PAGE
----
Best Practices for Doing Business in Spanish Speaking Countries

Best Practices for Doing Business in Spanish Speaking Countries

Hi, I’m Heather. I help people ……. What do you do?

How many times have you heard that in networking meetings and social gatherings? For a lot of people, especially Americans, talking about what we do before talking about who we are is an easy way to get to know someone. It’s pretty standard.

What if you’re in a new country where there’s a language and cultural difference? Are the business customs the same? What do people typically talk about in networking meetings? What if there’s a business meeting in a Spanish speaking country? What if you’re moving to a new country and want to start a business or find employment? Will you be prepared?

Being an entrepreneur in a new country, I had to learn a lot right away. Some things I wanted to get a firm grip on right away. In this post, I’ll share some things I learned about the business practices, especially in Spain, tips on what you’ll find that are very useful to know for your business journey and key phrases to know when you’re meeting people and growing your business.

Learning the Business Culture Before You Go

In my case, I knew the type of business I wanted to have, which was a fitness business, but I wasn’t sure what the market was like in Sevilla, which is where I was planning to live. Since I wanted to get a handle on my industry and the general economic/political landscape, I started to read the online version of a couple of newspapers. The first was El Pais, because it’s a bit more central Before I moved here, I wanted to get a sense of the economics in Spain, so I started to read the newspaper, El Pais. I also read the economic weekly, Actualidad Economica. Like most media outlets, some are going to be left, right or center. In this case, Actualidad Economica is on the more conservative end of the political spectrum, where El Pais is more left/center.

I also got a subscription to Sling TV. For $17 a month, I was able to subscribe to their Soccer package and Spanish package. Since I love soccer, I figured this would be a win win strategy for me to watch something I love and learn a new language at the same time. A lot of people get bored quickly when it comes to learning languages because they just put their nose to a book and forget to be inspired. This meant I was able to watch Spanish soccer matches and a few select TV stations from Spain. They also have packages for South American channels and Mexican channels.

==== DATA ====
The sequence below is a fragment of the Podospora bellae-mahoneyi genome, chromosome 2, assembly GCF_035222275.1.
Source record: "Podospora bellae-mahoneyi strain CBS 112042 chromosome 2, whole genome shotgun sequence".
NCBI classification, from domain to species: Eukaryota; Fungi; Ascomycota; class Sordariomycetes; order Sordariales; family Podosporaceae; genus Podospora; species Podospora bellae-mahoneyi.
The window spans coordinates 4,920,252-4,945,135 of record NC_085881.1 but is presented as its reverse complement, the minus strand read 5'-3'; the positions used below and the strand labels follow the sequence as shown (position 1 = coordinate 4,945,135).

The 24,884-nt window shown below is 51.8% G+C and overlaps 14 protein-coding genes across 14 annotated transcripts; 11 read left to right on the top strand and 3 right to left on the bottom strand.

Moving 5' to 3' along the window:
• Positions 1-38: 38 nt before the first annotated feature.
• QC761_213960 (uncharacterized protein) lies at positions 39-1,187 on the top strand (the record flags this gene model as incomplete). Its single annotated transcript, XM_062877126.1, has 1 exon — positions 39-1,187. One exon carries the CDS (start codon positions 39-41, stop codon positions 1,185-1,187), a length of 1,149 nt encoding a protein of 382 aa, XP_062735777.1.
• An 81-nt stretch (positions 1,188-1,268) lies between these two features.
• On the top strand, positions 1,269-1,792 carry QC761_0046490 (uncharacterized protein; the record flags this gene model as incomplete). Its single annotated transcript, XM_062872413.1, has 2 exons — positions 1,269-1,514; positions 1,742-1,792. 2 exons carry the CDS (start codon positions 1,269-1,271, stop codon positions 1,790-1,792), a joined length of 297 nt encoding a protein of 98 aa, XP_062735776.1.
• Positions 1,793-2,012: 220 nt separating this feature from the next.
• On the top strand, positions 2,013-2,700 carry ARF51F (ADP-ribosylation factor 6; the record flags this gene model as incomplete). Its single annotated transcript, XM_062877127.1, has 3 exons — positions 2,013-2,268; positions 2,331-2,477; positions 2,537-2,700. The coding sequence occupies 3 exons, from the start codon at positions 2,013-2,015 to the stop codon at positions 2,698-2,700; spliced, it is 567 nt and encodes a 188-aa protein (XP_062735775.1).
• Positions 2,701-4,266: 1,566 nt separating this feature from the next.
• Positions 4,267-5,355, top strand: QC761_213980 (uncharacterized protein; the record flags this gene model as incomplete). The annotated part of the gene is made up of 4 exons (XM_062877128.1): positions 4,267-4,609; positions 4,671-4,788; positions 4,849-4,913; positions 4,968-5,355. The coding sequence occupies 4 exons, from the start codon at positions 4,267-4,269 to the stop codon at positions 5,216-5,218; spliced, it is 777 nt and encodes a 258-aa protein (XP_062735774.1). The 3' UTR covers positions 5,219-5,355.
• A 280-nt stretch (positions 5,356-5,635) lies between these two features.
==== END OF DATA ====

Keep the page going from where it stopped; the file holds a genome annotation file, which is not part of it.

This is also a great way to learn Spanish, get an understanding of the government, what was going on in the country and brush up on your Spanish Language skills. This was all before I even set foot in the country.

I also read up on the government situation at the local level, reading local papers in Sevilla and following the Ayuntamiento (City Hall) and other government agencies on Facebook and Twitter.

You can take advantage of technology as well. You can start networking on websites like LinkedIn. Reach out and connect with people in your preferred business area – both geographically and by industry. This is a wonderful way to get connected and start building your network before you arrive.

For example, before I arrived, even with the little Spanish I spoke, I was able to connect with professionals in Sevilla both fitness professionals and marketing professionals. These connections have helped me get a much better understanding of the business environment

Learning the Business Culture When You Arrive

Before we left for Spain, my partner had to call her lawyer’s office in Spain to have a couple of questions answered. We were in Portland at the time and there’s a 9 hour time difference between Portland and Spain. So, she’d get up early (around 7am) to call, figuring the office would still be open until 5pm. She called several days in a row and there was no answer. She became concerned and she finally got through to her lawyer directly, as he was travelling at the time.

Turns out, she had become so accustomed to American business hours, she forgot about the usual Spanish practice of closing the office for a few hours in the afternoon. She was thinking the office was open from, 9am – 5pm. Turns out, the office is open from 9am-1pm then again from 4pm – 8pm.

In the summer, especially in Southern Spain it gets so hot out that the office closes at 3pm for the day. That’s pretty typical for Spain and most Latin American countries.

You also have to know when there are festivals happening. For example, when we originally planned to arrive in Spain, it was during Santa Semana, which is Holy Week. Most Spanish Speaking countries have processions every day. You can pretty much count on a lot of places being closed or only in half-day mode during the week. Since we weren’t going to be able to do much, even look for apartments, we decided to delay our trip.

Even after we arrived, we arrived just in time for Feria, which is a festival with rides, games, casetas (which are meeting places owned and run by different community organizations). In Carmona, Feria is in Mid-May from Thursday-Sunday. We made sure to ask when businesses and offices were open during this time. Some close outright for all four days, others were open sporadically. This even included the grocery stores and markets.

The typical day in Southern Spain is this:
Morning: go to work at around 8am, leave for breakfast at 10am for a short while. Sometimes meetings occur during breakfast. Go back to the office and/or have more meetings until 1 or 2 pm.